“I had to walk to my house though the distance was long in inclement weather. One of my male colleagues passed by his car and offered to give me a lift. We drove for a short distance before we were spotted by Hisbah. They asked us for a document that proves my colleague was a mahram to me. When we failed to do that, they reproached us for being together in the car and humiliated us and ordered me to step down.”

There’s just no end to it, the relentless determination to make women’s lives shitty and difficult and degrading, down to the smallest detail.

Recently Isis ordered all female hairdressers to be shut down in Mosul. Samah Nasir, 43, had her own hairdressing shop for more than nine years – the only source of income for her three children as her husband is ill and unable to work. “I decided to reopen my shop despite the Isis embargo because I had nothing to feed my children and pay for my husband’s medications.”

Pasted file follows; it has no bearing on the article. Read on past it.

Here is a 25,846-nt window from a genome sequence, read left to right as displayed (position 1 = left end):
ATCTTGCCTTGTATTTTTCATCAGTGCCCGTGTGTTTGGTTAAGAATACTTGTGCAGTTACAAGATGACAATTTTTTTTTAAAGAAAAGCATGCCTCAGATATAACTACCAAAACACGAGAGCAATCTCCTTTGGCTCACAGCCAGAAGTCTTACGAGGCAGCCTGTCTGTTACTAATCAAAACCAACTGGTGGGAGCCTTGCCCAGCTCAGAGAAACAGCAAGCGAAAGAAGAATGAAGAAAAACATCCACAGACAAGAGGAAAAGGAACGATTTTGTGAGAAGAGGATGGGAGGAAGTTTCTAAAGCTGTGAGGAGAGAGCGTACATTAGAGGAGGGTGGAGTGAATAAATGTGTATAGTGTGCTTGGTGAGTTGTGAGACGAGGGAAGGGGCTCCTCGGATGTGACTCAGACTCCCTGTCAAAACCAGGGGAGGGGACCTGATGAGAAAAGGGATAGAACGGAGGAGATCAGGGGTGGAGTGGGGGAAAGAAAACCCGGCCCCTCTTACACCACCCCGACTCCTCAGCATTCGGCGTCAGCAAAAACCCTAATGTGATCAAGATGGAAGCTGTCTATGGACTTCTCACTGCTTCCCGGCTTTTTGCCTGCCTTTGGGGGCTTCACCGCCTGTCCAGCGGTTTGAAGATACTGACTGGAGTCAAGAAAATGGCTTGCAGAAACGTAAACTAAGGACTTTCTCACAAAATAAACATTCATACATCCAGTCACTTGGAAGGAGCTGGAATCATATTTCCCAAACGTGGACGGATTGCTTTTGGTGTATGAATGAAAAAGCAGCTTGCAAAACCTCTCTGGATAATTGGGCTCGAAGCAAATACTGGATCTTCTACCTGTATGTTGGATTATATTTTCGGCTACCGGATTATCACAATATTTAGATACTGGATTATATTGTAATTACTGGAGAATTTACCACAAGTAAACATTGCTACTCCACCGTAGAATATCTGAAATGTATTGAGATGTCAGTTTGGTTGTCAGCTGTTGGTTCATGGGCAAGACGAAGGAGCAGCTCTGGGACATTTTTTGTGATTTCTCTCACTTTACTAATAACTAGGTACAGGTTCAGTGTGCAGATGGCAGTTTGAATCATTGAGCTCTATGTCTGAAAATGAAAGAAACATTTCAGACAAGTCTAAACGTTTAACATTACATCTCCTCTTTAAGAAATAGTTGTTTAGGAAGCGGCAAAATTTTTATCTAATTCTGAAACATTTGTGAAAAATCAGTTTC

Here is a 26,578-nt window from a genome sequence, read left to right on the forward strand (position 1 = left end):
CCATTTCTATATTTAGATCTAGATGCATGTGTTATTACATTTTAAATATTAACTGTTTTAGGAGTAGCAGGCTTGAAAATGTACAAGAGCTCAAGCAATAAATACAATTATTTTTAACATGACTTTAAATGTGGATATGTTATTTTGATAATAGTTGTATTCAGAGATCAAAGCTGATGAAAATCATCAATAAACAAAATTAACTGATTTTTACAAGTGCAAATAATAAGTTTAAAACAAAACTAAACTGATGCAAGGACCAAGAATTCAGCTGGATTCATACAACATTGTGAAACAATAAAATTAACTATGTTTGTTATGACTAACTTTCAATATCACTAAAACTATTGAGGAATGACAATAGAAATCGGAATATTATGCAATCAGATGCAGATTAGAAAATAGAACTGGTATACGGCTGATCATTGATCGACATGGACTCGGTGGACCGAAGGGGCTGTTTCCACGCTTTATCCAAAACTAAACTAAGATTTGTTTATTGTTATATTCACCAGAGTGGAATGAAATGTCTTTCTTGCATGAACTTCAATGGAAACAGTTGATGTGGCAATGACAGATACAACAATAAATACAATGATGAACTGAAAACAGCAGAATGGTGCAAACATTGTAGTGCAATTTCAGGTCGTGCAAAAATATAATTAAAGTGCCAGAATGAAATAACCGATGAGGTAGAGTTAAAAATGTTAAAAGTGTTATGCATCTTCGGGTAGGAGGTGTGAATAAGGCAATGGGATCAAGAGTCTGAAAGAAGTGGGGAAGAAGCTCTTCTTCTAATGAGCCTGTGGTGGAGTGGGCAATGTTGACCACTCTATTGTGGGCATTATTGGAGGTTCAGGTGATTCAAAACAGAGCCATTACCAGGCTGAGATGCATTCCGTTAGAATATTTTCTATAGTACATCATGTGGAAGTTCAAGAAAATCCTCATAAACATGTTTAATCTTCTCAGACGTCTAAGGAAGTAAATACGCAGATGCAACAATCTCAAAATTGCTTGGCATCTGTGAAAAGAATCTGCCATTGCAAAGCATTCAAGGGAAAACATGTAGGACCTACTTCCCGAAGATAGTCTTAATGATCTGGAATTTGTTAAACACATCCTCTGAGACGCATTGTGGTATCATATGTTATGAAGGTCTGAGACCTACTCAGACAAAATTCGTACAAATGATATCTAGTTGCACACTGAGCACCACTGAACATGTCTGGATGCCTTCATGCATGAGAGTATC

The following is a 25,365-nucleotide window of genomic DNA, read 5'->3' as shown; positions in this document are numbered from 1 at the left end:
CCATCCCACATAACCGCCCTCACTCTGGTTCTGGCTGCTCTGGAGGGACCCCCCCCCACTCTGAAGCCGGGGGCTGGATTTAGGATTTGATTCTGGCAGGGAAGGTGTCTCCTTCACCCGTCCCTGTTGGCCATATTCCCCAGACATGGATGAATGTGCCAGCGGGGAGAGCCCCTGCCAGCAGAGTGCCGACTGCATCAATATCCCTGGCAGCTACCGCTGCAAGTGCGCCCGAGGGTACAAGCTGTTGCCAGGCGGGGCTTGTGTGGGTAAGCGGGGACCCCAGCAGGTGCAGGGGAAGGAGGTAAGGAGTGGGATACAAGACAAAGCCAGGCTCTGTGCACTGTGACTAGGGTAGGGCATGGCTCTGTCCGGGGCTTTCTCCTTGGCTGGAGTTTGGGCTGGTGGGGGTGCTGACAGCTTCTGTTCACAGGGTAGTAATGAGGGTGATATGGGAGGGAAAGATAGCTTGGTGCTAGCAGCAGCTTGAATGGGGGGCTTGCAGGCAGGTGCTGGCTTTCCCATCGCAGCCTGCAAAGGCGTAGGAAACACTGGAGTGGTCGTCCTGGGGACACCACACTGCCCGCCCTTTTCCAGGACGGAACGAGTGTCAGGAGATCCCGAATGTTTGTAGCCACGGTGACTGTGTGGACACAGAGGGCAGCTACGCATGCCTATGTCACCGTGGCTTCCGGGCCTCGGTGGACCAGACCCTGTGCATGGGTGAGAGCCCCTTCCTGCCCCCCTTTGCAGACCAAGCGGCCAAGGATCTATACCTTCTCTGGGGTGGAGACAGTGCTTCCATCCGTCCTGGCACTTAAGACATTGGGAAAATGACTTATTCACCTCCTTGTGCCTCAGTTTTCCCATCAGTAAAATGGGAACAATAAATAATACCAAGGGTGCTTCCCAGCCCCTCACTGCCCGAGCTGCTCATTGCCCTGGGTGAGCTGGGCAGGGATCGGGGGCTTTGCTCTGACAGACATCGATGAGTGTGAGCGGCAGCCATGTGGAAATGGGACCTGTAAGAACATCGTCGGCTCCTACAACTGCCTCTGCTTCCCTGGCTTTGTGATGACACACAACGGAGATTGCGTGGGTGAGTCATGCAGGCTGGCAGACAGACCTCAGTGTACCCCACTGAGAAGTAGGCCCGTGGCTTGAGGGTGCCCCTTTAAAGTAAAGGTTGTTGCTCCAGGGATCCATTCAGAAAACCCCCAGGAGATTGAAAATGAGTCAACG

Shortly after, Hisbah broke in her house and took her and her husband to a sharia court. “The judge ruled that I should pay $1,500 [£977] as a fine and get 10 lashes on the bottom of my feet in one of the rooms in the sharia court. I have not been in such a situation all my life.” Now Nasir rarely leaves her house.

Where she and her children and her husband are starving to death – or were when this was written; no doubt they’re all dead now.

All the names were changed.

(This is a syndicated post. Read the original at FreeThoughtBlogs.)



The reason why they killed my colleagues

Mar 15th, 2015 11:19 am | By

Dilara Gürcü talks to the amazing Caroline Fourest.

Let’s begin by talking about Charlie Hebdo. How would you define Charlie Hebdo?